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I've written a query, and I'm kinda sure that it does what it want. I'm thinking, "huh, I wonder if I know how Postgres works?". I'm going to list a specific assumption about this query below, and if that is wrong, please correct my understanding.

Assumption: The OVER (PARTITION BY) will execute against the data after the final GROUP BY and ORDER BY are executed, thereby limiting the records that are summed to those that are indeed DISTINCT ON (a.id, scl.new_status_id).

Note: This is a Python string that will be formatted into a proper SQL query using a Python library, hence the %s format characters. If that causes confusion for you, I will update it. Please assume that I am passing in arguments that make a valid SQL query.

SELECT DISTINCT ON (a.id, scl.new_status_id)
    scl.new_status_id
    ,(scl.change_date AT TIME ZONE %s)::date as d
    ,SUM(COUNT(*)) OVER (PARTITION BY scl.new_status_id
                         order by (scl.change_date AT TIME ZONE %s)::date)

FROM automated_responses_statuschangelogs scl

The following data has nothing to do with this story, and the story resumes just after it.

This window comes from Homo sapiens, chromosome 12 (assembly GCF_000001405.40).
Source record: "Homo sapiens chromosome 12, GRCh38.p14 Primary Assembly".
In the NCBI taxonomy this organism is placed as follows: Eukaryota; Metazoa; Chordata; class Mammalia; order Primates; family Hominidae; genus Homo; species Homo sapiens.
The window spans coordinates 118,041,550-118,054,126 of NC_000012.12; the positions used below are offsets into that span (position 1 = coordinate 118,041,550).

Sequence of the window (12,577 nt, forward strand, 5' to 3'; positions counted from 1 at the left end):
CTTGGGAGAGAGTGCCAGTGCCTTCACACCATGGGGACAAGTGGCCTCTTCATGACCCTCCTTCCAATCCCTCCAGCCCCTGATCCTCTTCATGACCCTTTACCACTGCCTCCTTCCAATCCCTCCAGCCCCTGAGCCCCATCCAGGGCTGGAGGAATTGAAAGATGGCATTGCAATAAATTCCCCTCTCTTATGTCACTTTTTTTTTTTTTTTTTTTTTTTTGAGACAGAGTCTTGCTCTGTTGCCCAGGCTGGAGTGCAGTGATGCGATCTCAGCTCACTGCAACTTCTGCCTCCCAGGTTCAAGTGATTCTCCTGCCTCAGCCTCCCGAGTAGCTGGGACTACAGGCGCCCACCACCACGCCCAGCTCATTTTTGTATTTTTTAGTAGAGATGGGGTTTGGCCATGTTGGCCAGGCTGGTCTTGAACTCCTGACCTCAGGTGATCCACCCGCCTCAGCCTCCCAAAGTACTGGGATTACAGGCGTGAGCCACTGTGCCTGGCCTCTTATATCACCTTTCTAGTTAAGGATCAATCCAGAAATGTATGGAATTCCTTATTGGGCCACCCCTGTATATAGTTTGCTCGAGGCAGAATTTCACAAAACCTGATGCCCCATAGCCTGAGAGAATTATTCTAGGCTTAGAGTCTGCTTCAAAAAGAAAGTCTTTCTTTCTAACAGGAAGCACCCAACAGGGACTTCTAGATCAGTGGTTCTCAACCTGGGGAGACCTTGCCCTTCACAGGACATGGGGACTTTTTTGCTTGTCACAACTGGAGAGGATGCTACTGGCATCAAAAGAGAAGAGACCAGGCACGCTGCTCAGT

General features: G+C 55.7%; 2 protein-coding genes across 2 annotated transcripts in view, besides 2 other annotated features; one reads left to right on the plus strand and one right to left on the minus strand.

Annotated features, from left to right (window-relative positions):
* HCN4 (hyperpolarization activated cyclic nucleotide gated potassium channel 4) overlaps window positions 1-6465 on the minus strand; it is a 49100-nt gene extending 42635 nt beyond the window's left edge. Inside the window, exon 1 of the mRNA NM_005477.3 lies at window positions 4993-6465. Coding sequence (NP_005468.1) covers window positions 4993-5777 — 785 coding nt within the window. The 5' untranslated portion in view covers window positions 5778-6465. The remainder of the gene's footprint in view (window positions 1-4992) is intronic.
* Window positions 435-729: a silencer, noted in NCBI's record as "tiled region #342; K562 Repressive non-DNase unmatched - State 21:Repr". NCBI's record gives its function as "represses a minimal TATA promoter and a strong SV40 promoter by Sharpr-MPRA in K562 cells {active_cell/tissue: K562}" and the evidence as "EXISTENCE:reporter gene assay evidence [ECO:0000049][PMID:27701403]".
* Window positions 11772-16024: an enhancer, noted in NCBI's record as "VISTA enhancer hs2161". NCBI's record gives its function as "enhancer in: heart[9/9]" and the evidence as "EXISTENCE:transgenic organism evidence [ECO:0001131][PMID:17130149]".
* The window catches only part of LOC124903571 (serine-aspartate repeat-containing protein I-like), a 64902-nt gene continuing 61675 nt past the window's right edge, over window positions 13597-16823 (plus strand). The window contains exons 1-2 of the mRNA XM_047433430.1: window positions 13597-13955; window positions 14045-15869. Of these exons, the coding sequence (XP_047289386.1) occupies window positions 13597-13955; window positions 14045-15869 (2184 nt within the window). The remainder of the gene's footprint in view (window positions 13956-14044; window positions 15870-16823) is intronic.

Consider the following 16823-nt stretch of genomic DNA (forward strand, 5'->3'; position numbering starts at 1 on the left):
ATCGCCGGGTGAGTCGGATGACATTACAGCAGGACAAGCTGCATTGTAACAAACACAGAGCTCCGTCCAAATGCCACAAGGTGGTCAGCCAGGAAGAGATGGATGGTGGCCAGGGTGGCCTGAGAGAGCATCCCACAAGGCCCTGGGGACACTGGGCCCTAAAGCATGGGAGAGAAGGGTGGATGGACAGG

JOIN application_app a ON scl.applicant_id = a.id
WHERE a.applied_class in %s
AND a.applied_track in %s
AND a.applied_date <= %s
AND a.applied_date > %s
AND scl.new_status_id IN %s
AND scl.new_status_id NOT IN %s

GROUP BY a.id, scl.new_status_id, d
ORDER BY a.id, scl.new_status_id, d desc
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  • I'm not 100% sure but isn't this equivalent? (FROM and WHERE left intact): SELECT scl.new_status_id, (MAX(scl.change_date) AT TIME ZONE %s)::date as d, COUNT(*) OVER (PARTITION BY scl.new_status_id) FROM ... WHERE ... GROUP BY a.id, scl.new_status_id ORDER BY a.id, scl.new_status_id; – ypercubeᵀᴹ Dec 6 '13 at 17:01
2

Your assumptions are almost correct.
The order of events:

  1. Build table from FROM list
    • Apply join conditions and filters in WHERE clause.
  2. GROUP BY / aggregate functions
  3. Window functions
  4. ORDER BY
  5. DISTINCT ON (has to match leading columns of ORDER BY)
  6. LIMIT (not in your case).

Window functions operate logically independent of the ORDER BY clause. But there are synergies for performance if both use the same sort order.

There is not enough information to tell whether this query does what it is supposed to do.

Related answers to shed some more light on the topic:

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